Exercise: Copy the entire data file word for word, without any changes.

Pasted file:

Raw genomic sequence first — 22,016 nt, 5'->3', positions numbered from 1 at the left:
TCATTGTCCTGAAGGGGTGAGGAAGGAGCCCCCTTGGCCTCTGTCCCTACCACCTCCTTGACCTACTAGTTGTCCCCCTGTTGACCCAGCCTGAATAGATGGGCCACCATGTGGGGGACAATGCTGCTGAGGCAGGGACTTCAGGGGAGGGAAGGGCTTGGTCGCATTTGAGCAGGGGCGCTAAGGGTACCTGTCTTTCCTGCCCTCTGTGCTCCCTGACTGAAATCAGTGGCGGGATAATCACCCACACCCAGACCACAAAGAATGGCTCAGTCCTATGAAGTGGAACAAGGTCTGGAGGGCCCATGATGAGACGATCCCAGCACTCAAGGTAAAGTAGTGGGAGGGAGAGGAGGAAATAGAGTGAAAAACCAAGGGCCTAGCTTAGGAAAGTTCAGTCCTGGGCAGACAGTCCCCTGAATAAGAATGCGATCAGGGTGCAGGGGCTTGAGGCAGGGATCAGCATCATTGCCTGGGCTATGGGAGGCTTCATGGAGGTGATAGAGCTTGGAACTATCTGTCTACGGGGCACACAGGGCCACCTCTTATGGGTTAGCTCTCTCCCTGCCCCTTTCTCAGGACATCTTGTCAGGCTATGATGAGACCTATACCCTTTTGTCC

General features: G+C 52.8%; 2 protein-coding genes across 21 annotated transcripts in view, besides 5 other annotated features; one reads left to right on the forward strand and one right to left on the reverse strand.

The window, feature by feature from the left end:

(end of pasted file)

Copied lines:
Raw genomic sequence first — 22,016 nt, 5'->3', positions numbered from 1 at the left:
TCATTGTCCTGAAGGGGTGAGGAAGGAGCCCCCTTGGCCTCTGTCCCTACCACCTCCTTGACCTACTAGTTGTCCCCCTGTTGACCCAGCCTGAATAGATGGGCCACCATGTGGGGGACAATGCTGCTGAGGCAGGGACTTCAGGGGAGGGAAGGGCTTGGTCGCATTTGAGCAGGGGCGCTAAGGGTACCTGTCTTTCCTGCCCTCTGTGCTCCCTGACTGAAATCAGTGGCGGGATAATCACCCACACCCAGACCACAAAGAATGGCTCAGTCCTATGAAGTGGAACAAGGTCTGGAGGGCCCATGATGAGACGATCCCAGCACTCAAGGTAAAGTAGTGGGAGGGAGAGGAGGAAATAGAGTGAAAAACCAAGGGCCTAGCTTAGGAAAGTTCAGTCCTGGGCAGACAGTCCCCTGAATAAGAATGCGATCAGGGTGCAGGGGCTTGAGGCAGGGATCAGCATCATTGCCTGGGCTATGGGAGGCTTCATGGAGGTGATAGAGCTTGGAACTATCTGTCTACGGGGCACACAGGGCCACCTCTTATGGGTTAGCTCTCTCCCTGCCCCTTTCTCAGGACATCTTGTCAGGCTATGATGAGACCTATACCCTTTTGTCC

General features: G+C 52.8%; 2 protein-coding genes across 21 annotated transcripts in view, besides 5 other annotated features; one reads left to right on the forward strand and one right to left on the reverse strand.

The window, feature by feature from the left end: